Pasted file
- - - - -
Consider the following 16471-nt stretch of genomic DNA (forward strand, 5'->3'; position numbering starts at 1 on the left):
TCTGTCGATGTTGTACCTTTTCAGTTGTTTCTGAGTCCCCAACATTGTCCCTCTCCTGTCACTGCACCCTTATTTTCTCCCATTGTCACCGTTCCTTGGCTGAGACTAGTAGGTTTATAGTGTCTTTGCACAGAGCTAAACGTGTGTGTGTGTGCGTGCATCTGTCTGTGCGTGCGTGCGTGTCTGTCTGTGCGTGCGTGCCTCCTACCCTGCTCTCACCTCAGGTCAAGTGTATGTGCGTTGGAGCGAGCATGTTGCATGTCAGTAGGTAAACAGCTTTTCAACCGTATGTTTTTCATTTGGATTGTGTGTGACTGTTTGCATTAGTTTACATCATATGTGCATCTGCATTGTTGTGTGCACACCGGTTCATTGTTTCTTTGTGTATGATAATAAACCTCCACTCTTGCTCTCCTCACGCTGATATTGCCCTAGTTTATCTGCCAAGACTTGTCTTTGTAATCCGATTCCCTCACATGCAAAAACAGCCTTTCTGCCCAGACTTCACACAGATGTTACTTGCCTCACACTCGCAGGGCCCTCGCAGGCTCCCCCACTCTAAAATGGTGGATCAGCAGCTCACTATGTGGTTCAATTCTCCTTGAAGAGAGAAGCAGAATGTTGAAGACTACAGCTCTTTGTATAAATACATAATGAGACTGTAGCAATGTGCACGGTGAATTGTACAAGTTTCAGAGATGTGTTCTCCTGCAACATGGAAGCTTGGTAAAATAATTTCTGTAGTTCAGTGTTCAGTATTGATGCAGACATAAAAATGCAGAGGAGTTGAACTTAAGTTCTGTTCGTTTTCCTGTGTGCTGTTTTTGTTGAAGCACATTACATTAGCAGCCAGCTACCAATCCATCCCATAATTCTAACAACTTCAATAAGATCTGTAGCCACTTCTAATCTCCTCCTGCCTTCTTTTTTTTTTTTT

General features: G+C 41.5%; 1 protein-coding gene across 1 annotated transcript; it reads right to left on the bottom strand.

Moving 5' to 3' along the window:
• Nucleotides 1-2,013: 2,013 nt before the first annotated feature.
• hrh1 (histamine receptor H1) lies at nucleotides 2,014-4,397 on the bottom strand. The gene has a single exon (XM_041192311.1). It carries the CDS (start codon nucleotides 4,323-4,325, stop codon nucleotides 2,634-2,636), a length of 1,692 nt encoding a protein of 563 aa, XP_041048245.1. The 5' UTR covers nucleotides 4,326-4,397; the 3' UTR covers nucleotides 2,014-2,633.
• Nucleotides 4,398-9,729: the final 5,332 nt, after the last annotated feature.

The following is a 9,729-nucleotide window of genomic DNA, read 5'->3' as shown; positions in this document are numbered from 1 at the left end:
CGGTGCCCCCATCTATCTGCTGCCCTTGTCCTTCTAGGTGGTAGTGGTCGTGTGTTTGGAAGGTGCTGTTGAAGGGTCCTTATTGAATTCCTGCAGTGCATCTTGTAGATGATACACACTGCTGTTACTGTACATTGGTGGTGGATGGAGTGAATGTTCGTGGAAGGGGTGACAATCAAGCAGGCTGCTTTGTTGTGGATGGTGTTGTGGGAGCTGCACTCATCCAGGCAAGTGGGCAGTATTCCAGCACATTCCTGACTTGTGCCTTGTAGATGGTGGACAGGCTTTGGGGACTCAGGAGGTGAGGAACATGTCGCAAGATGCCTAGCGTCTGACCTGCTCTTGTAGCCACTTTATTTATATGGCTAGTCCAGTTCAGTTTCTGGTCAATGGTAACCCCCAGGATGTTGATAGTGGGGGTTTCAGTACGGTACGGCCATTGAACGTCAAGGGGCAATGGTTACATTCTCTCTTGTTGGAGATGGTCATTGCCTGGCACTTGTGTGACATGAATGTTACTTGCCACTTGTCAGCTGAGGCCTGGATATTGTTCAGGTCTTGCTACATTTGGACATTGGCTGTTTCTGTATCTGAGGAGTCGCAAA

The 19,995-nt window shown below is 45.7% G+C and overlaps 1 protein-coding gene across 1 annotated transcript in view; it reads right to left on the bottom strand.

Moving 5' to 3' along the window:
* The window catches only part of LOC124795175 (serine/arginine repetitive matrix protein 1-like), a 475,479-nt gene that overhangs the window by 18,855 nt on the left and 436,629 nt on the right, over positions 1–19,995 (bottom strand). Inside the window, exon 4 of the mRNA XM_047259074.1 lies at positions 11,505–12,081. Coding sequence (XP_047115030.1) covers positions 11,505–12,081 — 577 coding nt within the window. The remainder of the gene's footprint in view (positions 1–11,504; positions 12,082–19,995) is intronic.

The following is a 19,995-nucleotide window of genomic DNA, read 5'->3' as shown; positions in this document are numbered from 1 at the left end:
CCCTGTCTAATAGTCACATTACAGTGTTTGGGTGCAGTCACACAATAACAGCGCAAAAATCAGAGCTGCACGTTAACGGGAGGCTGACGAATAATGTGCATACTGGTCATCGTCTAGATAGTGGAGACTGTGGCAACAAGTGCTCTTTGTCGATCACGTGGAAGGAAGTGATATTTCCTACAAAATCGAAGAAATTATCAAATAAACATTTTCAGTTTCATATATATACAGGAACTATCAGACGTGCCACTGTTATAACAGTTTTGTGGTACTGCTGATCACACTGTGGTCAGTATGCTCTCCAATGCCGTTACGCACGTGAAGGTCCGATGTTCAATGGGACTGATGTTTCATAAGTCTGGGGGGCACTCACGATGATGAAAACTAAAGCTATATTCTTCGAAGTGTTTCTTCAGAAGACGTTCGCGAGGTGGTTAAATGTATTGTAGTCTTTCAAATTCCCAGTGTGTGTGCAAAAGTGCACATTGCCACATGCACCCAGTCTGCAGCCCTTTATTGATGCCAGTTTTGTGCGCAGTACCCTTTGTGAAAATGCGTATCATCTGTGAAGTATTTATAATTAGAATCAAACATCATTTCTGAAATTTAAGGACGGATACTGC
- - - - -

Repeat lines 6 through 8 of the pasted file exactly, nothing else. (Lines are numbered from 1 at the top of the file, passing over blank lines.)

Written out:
• hrh1 (histamine receptor H1) lies at nucleotides 2,014-4,397 on the bottom strand. The gene has a single exon (XM_041192311.1). It carries the CDS (start codon nucleotides 4,323-4,325, stop codon nucleotides 2,634-2,636), a length of 1,692 nt encoding a protein of 563 aa, XP_041048245.1. The 5' UTR covers nucleotides 4,326-4,397; the 3' UTR covers nucleotides 2,014-2,633.
• Nucleotides 4,398-9,729: the final 5,332 nt, after the last annotated feature.

The following is a 9,729-nucleotide window of genomic DNA, read 5'->3' as shown; positions in this document are numbered from 1 at the left end: